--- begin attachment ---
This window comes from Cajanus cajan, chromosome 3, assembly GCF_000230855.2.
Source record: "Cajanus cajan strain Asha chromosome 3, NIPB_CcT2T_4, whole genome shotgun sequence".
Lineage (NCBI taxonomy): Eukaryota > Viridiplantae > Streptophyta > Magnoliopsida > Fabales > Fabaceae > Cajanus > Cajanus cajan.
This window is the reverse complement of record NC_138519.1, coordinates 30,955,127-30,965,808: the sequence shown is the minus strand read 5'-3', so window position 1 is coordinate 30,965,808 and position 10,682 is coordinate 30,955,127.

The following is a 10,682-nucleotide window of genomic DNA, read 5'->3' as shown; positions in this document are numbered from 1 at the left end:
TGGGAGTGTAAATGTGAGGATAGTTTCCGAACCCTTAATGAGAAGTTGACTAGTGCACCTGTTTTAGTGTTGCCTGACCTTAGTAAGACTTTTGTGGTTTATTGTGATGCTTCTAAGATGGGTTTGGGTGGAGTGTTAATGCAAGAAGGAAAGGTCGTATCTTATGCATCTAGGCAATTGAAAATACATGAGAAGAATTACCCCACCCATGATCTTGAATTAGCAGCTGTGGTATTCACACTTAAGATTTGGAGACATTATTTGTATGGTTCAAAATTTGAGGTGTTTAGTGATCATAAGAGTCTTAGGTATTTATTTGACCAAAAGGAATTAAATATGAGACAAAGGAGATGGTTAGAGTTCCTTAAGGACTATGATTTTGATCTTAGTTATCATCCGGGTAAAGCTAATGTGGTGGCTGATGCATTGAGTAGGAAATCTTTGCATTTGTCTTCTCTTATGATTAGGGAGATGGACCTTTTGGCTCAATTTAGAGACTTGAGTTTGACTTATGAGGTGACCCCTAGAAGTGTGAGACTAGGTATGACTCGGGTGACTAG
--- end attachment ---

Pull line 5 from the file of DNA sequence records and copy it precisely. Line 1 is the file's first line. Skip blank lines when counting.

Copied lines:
The following is a 10,682-nucleotide window of genomic DNA, read 5'->3' as shown; positions in this document are numbered from 1 at the left end: